Maps and their ability to familiarize a soldier with enemy-held terrain, weapon positions, obstacles and trench networks were found to be an integral part of the planning for any successful offensive. In fact, a key factor in the Canadian victory at Vimy and all subsequent battles was that even the lowest ranking soldier had been made familiar with every detail (excluding date and time) of the upcoming attack through the use of maps and mockups.
Mapping and Photographing the First World War
Further information on trench maps and aerial photography can be found on McMaster's World War I Military Maps Collection site.
The intention was to capture enemy soldiers for interrogation and intelligence gathering purposes. This led to the use of the colourful term “Body Snatchers” for those in the raiding parties. Raids occupied the men and kept their morale up during the long, boring intervals between major engagements. They caused damage to the enemy’s trenches, weaponry and equipment while keeping him in a state of confusion and apprehension. Fear instilled by raiding parties could even prevent the enemy from venturing into no-man’s land to repair wire and other defences.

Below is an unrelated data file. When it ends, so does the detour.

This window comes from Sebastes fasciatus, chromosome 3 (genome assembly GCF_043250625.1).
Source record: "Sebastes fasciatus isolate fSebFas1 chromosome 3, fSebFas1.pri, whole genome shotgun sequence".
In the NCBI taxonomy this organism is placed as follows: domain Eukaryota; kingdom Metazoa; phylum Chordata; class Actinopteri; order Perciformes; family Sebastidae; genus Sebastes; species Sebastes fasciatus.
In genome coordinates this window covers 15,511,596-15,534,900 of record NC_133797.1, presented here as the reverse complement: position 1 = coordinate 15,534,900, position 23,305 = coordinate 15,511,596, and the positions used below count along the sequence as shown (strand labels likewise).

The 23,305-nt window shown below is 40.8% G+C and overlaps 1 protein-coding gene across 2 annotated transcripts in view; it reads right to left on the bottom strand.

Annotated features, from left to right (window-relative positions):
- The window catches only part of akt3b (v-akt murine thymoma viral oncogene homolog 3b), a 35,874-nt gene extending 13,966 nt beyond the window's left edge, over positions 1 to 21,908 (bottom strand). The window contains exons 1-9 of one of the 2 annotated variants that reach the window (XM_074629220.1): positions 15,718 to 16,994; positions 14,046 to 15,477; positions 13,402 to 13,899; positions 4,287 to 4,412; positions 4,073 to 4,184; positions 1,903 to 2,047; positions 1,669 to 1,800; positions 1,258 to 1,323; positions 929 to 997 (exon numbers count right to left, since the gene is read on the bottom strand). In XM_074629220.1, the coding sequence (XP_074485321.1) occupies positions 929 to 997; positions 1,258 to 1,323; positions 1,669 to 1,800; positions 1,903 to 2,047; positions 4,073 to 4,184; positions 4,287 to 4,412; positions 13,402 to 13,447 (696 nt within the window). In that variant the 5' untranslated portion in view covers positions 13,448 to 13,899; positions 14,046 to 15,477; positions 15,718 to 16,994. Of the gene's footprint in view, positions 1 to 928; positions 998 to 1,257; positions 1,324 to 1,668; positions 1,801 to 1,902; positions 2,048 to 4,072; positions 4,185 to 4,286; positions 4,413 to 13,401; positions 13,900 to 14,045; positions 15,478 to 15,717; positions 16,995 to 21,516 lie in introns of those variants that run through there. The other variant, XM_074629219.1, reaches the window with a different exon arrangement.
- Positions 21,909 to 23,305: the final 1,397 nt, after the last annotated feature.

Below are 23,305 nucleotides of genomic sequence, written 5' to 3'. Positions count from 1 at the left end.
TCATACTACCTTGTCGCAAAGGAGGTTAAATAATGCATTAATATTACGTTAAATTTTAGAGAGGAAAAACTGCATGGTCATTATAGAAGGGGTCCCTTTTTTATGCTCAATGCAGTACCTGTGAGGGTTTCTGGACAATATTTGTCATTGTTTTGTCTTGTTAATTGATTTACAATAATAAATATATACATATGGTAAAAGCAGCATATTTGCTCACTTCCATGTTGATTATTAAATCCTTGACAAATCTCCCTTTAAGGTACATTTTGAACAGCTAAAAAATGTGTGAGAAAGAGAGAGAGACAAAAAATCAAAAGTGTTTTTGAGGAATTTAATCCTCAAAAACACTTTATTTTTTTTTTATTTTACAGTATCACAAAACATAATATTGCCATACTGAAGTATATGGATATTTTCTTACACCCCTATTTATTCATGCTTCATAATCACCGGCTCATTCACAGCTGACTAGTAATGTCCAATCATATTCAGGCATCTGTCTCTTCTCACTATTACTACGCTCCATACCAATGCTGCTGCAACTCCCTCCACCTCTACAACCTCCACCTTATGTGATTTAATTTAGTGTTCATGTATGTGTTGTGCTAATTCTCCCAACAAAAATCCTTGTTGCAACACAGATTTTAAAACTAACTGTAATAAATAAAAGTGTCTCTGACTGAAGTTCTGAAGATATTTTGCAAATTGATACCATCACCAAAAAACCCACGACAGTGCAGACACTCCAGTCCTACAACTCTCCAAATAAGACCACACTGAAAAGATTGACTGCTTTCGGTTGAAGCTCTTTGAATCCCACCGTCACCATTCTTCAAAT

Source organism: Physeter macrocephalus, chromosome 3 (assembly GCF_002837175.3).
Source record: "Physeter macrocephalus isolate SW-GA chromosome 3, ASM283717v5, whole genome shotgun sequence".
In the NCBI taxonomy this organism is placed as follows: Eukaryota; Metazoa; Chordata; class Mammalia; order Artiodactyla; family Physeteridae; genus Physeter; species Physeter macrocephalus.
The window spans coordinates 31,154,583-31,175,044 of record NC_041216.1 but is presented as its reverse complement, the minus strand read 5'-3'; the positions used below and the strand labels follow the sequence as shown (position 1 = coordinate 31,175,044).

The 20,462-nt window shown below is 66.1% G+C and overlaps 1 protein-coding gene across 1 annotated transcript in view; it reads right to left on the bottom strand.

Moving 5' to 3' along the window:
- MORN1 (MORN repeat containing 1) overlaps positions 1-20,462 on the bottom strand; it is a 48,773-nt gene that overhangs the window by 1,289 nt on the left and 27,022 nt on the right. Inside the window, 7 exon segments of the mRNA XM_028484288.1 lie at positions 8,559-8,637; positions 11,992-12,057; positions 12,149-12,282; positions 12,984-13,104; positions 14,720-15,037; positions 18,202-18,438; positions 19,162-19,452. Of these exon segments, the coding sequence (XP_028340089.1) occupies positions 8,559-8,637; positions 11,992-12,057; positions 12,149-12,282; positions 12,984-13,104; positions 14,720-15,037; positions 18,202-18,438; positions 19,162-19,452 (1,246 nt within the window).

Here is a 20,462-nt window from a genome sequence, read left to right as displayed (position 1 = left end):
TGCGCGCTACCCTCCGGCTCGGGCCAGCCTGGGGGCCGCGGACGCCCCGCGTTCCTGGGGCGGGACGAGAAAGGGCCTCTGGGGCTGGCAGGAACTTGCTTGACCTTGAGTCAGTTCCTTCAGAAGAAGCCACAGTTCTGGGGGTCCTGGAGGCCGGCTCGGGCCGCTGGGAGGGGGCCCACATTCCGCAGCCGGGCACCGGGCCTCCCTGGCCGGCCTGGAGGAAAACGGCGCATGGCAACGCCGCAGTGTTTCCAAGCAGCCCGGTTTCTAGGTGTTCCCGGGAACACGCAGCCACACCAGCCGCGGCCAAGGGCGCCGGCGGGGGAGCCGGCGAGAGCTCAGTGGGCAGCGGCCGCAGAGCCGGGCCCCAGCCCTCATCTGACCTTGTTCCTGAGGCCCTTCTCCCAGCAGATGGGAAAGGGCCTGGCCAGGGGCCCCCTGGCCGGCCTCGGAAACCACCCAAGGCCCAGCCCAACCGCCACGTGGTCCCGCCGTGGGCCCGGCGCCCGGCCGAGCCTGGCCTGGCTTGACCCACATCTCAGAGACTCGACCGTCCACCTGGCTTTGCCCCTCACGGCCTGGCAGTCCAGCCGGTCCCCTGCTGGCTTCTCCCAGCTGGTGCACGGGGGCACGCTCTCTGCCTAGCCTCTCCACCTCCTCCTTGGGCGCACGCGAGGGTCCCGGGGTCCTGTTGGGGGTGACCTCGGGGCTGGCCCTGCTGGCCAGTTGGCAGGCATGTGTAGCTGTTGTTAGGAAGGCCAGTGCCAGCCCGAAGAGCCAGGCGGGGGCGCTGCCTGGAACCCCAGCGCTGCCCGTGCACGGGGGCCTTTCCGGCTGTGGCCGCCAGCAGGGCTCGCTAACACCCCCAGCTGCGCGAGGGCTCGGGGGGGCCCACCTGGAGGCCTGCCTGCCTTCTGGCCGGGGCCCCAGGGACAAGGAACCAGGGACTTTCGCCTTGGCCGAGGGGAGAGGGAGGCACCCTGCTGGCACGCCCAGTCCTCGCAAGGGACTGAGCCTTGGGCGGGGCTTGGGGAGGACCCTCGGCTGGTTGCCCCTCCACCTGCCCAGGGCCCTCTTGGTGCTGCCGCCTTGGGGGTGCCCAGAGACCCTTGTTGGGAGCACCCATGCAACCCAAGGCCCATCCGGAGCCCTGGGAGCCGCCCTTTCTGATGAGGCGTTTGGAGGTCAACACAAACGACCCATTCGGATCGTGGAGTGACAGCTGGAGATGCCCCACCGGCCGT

The airplane, a product of the first years of the twentieth century, was quickly drafted into service following the outbreak of the First World War. Its earliest use was as a spotter for artillery. Newly developed weaponry like the machine gun meant that waves of charging soldiers and “old fashioned” cavalry could be stopped in their tracks. Wars of movement became a thing of the past. Both sides dug defensive networks of trenches and years of siege warfare began.